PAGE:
It will be 8 weeks this evening since we got the news about my wife's cancer. Tomorrow evening will be the end of the 2nd 2-week cycle of chemotherapy, with another treatment-free week about to occur. It seems a good point at which to reflect on where we are, and where we hope we are heading.
Most of all, the past two days mark a major achievement.
My wife is by training a cultural historian. Since before I met her, she has had a strong interest in Virginia, in part because her mother's mother's family originates from Central Virginia. In high school she became fascinated by George Mason and simply because of that interest wrote a detailed paper about this not as well known yet highly significant Founding Father. When we moved from near Philadelphia because she had decided she really wanted to live in the DC area after a summer of a fellowship at the National Endowment for the Arts, she was insistent that we live in the Old Dominion and not DC or Maryland - which during my teaching career in Maryland gave me a somewhat longer commute. Her award-winnin dissertation is on the social role of African-American dance in the pre-Civil War greater Chesapeake, which obviously focused on Virginia. We were married in an Orthodox Church in Maryland, but held our reception in an historic mansion near Leesburg VA. When we have considered moving, it has realistically only been to other places in Virginia - Charlottesville, Old Town Alexandria, Rappahannock County. We are now in our 31st year in Virginia, more than half her life and approaching half of mine, and we now think of ourselves as Virginians.
8 years ago was the first Virginia Forum, the preeminent scholarly gathering on Virginia's history and culture. She attended then and has become an important participant in its ongoing existence. This year she was on the program committee, and she also helps to run the list serv. The 28 panels, a plenary, and a keynote began on Friday and ended yesterday. Because of her chemotherapy on Friday morning and an important family gathering last night, she could not attend the entire event. But she was determined to attend what she could. I have some interest in the field, although I am not as consumed by it as she is. We left at Midday Friday to drive to Ashland VA where after checking in to our hotel we headed to Randolph-Macon College, which was the host institution, in time for the final panel sessions of the day, a reception with the University's President, and a keynote address by noted Virginia scholar Jon Kukla. Yesterday she got up at 6:30 so that she could be on the campus for the first sessions at 8, staying through the penultimate sessions ending at 3, participating in a lunchtime planning for the gathering next year at George Mason University, before heading home to check on our cats, then to Dover Delaware for a family gathering honoring birthdays of a niece and a nephew and the first communion of another nephew. She was in Gregor from 7;15 AM until shortly after midnight. She was tired, but satisfied.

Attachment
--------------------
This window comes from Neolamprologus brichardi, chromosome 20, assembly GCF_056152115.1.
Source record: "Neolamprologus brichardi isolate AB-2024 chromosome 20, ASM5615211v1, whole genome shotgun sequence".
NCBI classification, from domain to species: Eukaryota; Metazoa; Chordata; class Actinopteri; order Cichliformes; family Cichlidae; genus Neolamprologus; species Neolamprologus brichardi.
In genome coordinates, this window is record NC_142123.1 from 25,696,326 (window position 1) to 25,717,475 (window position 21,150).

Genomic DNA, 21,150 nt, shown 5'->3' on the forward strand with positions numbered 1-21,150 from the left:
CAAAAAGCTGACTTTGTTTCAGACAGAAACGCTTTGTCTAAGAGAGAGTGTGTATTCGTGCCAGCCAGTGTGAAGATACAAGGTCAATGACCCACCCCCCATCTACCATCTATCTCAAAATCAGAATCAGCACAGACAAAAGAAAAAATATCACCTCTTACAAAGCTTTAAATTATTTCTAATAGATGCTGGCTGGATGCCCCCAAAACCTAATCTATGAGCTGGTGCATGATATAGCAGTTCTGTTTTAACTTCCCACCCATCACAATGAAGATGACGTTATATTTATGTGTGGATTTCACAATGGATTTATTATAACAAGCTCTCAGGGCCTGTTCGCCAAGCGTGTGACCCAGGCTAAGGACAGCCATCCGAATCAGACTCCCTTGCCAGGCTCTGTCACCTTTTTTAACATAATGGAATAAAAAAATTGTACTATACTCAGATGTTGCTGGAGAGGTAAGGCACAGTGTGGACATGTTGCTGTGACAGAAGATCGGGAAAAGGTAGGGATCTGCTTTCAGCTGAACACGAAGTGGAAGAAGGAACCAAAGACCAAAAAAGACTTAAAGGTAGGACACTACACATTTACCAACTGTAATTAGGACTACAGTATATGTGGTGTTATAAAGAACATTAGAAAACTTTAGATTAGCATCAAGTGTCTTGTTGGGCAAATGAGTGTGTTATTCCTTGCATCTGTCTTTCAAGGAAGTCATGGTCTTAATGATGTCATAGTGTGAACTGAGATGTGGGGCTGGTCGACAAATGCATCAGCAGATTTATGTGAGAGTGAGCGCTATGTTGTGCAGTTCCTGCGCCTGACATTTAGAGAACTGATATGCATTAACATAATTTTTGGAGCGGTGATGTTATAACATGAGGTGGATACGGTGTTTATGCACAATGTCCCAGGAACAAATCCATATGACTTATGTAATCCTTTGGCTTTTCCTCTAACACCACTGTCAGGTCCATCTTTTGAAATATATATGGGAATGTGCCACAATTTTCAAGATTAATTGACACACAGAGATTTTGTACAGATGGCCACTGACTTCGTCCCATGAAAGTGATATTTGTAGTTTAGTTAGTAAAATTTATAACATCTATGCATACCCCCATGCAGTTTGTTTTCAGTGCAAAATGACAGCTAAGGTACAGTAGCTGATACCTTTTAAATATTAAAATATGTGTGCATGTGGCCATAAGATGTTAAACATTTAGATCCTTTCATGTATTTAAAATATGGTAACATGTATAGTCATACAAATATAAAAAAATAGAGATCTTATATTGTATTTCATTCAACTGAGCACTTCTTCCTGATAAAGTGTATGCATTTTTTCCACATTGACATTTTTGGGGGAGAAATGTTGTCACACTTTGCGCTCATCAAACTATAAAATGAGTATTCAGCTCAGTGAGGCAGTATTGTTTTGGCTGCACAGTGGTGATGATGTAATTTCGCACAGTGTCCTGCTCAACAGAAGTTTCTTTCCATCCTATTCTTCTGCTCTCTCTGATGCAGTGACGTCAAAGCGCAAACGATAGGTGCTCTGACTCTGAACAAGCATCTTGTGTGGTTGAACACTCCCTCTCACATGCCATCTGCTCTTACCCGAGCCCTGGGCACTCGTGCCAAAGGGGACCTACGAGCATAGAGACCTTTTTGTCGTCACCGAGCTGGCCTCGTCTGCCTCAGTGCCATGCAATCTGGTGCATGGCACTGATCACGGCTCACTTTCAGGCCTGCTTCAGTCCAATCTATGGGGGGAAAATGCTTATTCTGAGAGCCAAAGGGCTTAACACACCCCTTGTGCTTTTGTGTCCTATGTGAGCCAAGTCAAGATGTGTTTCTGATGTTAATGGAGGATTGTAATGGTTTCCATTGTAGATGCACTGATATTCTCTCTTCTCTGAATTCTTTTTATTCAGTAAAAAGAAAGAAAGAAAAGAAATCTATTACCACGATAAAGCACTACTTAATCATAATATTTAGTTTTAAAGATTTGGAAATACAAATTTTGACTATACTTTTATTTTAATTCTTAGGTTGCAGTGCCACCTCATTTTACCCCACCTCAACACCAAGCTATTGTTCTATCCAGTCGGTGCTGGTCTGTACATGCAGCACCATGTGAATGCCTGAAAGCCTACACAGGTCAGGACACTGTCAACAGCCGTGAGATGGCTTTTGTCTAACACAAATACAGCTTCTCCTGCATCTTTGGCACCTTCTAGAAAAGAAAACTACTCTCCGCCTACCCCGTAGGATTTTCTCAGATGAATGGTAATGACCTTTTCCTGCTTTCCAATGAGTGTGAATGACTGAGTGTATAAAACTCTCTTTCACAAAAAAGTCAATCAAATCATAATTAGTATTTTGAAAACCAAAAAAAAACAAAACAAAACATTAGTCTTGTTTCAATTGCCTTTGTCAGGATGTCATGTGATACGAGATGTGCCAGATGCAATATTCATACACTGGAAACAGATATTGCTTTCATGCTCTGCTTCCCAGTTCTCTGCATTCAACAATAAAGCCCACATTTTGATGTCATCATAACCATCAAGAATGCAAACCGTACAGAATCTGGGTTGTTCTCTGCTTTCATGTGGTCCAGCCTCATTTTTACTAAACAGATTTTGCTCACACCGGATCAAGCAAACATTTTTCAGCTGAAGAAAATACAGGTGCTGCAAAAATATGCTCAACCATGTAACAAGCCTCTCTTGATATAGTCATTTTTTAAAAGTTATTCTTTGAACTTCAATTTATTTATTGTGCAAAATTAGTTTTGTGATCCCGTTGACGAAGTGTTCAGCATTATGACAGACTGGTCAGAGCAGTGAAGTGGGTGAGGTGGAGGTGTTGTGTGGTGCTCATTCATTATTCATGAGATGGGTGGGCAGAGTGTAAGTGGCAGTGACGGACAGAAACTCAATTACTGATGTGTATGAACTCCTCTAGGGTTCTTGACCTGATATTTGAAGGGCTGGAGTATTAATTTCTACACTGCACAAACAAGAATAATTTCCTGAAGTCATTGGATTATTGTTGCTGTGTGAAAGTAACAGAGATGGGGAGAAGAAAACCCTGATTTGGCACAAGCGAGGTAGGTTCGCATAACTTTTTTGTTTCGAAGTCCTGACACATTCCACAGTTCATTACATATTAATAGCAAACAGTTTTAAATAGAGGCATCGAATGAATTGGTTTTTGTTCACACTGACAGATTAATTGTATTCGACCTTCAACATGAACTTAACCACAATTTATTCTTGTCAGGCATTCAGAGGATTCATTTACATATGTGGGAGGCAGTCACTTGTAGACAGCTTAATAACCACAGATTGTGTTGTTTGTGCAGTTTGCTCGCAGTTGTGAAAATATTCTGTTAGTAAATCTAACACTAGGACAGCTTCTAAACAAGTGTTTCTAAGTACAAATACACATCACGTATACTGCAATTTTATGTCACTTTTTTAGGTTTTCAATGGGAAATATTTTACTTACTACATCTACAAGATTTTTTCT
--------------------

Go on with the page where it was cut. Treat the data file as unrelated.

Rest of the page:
Leaves did a fair amount of walking at Randolph-Macon - between buildings, up and down stairs. The trip meant the most walking since her diagnosis almost two months ago.
We had a king-sized bed. It is the first time since the diagnosis that she has not slept in a hospital bed, and the first time since her back problems became very severe even before the diagnosis that we have been able to sleep in the same bed.
She was in the car for four separate trips each of about 2 hours over a 36 hour period.
All of these are positive achievements.
Of greater importance were reconnecting with her family and reconnecting with an important part of her intellectual life.
Le's talk about family. She is the eldest of five children. Two siblings were not there, one in Wisconsin and one in Vermont, although the daughter of the latter was there, along with three nephews and two other nieces, one born recently that my wife was meeting for the first time. She had had not seen any family except a brother=in-law who visited her in the hospital since before the diagnosis. Her nieces and nephews wanted to understand about Gregor, and it reassured them to see her, to hug her. She, her brother and one nephew planned with her father a trip in early May to go birding along the Atlantic flyway.
The family get-together was important. The intellectual gathering was even more so. I have rarely been a part of my wife's intellectual life as it connects with others. Yes, I have proofread some of her work, helped some with research. Of course I attended her Ph.D. ceremonies. I have been to a few events at her place of work. But until I accompanied her when she spoke at the retirement of her mentor for her dissertation, I had participated with her in her intellectual passion far less than she had with mine as a teacher and as one involved in politics. What I saw this weekend is how greatly respected she is by her intellectual colleagues. That matters to her, and I admit my embarrassment in realizing that I have not been as supportive as I should have been.